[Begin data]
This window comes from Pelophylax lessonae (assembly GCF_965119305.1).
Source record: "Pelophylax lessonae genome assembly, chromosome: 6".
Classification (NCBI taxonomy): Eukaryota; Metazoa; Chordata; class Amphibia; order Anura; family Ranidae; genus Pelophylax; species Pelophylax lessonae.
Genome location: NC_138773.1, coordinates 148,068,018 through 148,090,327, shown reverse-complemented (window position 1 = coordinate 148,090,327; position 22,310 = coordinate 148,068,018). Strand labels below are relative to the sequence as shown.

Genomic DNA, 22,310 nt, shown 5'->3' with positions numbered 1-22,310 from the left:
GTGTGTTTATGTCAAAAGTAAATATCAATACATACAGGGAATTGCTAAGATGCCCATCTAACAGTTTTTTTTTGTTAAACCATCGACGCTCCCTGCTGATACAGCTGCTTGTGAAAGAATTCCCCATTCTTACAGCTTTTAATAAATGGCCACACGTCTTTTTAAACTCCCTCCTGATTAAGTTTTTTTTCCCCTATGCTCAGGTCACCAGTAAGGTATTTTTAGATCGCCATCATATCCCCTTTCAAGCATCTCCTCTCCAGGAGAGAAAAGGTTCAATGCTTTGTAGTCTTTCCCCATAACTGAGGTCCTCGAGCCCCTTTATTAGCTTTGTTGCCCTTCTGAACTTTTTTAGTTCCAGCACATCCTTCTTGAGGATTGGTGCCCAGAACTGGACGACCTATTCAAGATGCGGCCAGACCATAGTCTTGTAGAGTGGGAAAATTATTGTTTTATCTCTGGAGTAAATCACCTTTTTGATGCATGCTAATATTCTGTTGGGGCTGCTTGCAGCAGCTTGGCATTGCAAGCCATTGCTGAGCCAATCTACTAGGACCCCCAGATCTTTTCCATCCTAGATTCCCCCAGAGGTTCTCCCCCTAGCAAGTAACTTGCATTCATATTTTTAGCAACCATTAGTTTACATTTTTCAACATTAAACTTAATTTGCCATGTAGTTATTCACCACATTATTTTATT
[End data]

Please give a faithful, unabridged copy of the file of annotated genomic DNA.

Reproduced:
This window comes from Pelophylax lessonae (assembly GCF_965119305.1).
Source record: "Pelophylax lessonae genome assembly, chromosome: 6".
Classification (NCBI taxonomy): Eukaryota; Metazoa; Chordata; class Amphibia; order Anura; family Ranidae; genus Pelophylax; species Pelophylax lessonae.
Genome location: NC_138773.1, coordinates 148,068,018 through 148,090,327, shown reverse-complemented (window position 1 = coordinate 148,090,327; position 22,310 = coordinate 148,068,018). Strand labels below are relative to the sequence as shown.

Genomic DNA, 22,310 nt, shown 5'->3' with positions numbered 1-22,310 from the left:
GTGTGTTTATGTCAAAAGTAAATATCAATACATACAGGGAATTGCTAAGATGCCCATCTAACAGTTTTTTTTTGTTAAACCATCGACGCTCCCTGCTGATACAGCTGCTTGTGAAAGAATTCCCCATTCTTACAGCTTTTAATAAATGGCCACACGTCTTTTTAAACTCCCTCCTGATTAAGTTTTTTTTCCCCTATGCTCAGGTCACCAGTAAGGTATTTTTAGATCGCCATCATATCCCCTTTCAAGCATCTCCTCTCCAGGAGAGAAAAGGTTCAATGCTTTGTAGTCTTTCCCCATAACTGAGGTCCTCGAGCCCCTTTATTAGCTTTGTTGCCCTTCTGAACTTTTTTAGTTCCAGCACATCCTTCTTGAGGATTGGTGCCCAGAACTGGACGACCTATTCAAGATGCGGCCAGACCATAGTCTTGTAGAGTGGGAAAATTATTGTTTTATCTCTGGAGTAAATCACCTTTTTGATGCATGCTAATATTCTGTTGGGGCTGCTTGCAGCAGCTTGGCATTGCAAGCCATTGCTGAGCCAATCTACTAGGACCCCCAGATCTTTTCCATCCTAGATTCCCCCAGAGGTTCTCCCCCTAGCAAGTAACTTGCATTCATATTTTTAGCAACCATTAGTTTACATTTTTCAACATTAAACTTAATTTGCCATGTAGTTATTCACCACATTATTTTATT